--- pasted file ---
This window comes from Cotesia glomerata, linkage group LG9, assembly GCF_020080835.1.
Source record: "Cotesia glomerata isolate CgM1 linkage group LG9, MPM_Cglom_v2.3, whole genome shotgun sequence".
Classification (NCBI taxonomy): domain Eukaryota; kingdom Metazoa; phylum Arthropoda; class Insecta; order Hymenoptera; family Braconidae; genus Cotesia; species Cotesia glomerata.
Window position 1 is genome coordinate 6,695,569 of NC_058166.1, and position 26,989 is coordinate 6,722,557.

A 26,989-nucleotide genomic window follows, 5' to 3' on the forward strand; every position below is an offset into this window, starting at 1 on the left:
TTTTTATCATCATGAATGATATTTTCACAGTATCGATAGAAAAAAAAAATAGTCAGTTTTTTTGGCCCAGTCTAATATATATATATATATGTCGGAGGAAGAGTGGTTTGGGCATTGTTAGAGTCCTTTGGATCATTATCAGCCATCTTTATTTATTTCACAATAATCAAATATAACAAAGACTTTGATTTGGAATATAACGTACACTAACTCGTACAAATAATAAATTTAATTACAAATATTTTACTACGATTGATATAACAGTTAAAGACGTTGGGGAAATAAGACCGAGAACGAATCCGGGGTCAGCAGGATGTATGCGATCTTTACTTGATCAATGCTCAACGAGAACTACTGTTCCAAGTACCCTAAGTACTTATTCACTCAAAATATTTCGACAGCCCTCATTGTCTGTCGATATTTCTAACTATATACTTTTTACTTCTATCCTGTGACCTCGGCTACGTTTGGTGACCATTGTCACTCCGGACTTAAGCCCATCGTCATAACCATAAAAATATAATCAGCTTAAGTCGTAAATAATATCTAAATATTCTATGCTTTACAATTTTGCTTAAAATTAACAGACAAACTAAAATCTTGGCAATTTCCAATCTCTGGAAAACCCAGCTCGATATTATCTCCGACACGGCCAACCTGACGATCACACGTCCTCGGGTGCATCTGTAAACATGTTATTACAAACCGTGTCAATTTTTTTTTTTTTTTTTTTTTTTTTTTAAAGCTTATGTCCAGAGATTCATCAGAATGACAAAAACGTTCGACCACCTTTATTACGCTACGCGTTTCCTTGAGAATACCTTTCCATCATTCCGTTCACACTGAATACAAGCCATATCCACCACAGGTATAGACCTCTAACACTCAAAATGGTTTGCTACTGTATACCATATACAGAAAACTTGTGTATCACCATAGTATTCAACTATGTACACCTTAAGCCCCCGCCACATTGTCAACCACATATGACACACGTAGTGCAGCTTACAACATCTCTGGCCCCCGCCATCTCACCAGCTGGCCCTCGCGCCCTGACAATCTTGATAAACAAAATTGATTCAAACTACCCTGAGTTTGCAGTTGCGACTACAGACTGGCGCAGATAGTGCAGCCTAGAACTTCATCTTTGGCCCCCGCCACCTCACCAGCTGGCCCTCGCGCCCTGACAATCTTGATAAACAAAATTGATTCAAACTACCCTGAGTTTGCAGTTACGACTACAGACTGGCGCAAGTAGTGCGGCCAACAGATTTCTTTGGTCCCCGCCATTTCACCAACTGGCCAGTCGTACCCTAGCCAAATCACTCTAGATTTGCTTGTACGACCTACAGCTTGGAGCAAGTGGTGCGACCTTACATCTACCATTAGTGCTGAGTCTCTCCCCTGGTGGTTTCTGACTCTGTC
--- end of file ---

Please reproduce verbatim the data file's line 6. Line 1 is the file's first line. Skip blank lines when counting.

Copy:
TTTTTATCATCATGAATGATATTTTCACAGTATCGATAGAAAAAAAAAATAGTCAGTTTTTTTGGCCCAGTCTAATATATATATATATATGTCGGAGGAAGAGTGGTTTGGGCATTGTTAGAGTCCTTTGGATCATTATCAGCCATCTTTATTTATTTCACAATAATCAAATATAACAAAGACTTTGATTTGGAATATAACGTACACTAACTCGTACAAATAATAAATTTAATTACAAATATTTTACTACGATTGATATAACAGTTAAAGACGTTGGGGAAATAAGACCGAGAACGAATCCGGGGTCAGCAGGATGTATGCGATCTTTACTTGATCAATGCTCAACGAGAACTACTGTTCCAAGTACCCTAAGTACTTATTCACTCAAAATATTTCGACAGCCCTCATTGTCTGTCGATATTTCTAACTATATACTTTTTACTTCTATCCTGTGACCTCGGCTACGTTTGGTGACCATTGTCACTCCGGACTTAAGCCCATCGTCATAACCATAAAAATATAATCAGCTTAAGTCGTAAATAATATCTAAATATTCTATGCTTTACAATTTTGCTTAAAATTAACAGACAAACTAAAATCTTGGCAATTTCCAATCTCTGGAAAACCCAGCTCGATATTATCTCCGACACGGCCAACCTGACGATCACACGTCCTCGGGTGCATCTGTAAACATGTTATTACAAACCGTGTCAATTTTTTTTTTTTTTTTTTTTTTTTTTTAAAGCTTATGTCCAGAGATTCATCAGAATGACAAAAACGTTCGACCACCTTTATTACGCTACGCGTTTCCTTGAGAATACCTTTCCATCATTCCGTTCACACTGAATACAAGCCATATCCACCACAGGTATAGACCTCTAACACTCAAAATGGTTTGCTACTGTATACCATATACAGAAAACTTGTGTATCACCATAGTATTCAACTATGTACACCTTAAGCCCCCGCCACATTGTCAACCACATATGACACACGTAGTGCAGCTTACAACATCTCTGGCCCCCGCCATCTCACCAGCTGGCCCTCGCGCCCTGACAATCTTGATAAACAAAATTGATTCAAACTACCCTGAGTTTGCAGTTGCGACTACAGACTGGCGCAGATAGTGCAGCCTAGAACTTCATCTTTGGCCCCCGCCACCTCACCAGCTGGCCCTCGCGCCCTGACAATCTTGATAAACAAAATTGATTCAAACTACCCTGAGTTTGCAGTTACGACTACAGACTGGCGCAAGTAGTGCGGCCAACAGATTTCTTTGGTCCCCGCCATTTCACCAACTGGCCAGTCGTACCCTAGCCAAATCACTCTAGATTTGCTTGTACGACCTACAGCTTGGAGCAAGTGGTGCGACCTTACATCTACCATTAGTGCTGAGTCTCTCCCCTGGTGGTTTCTGACTCTGTC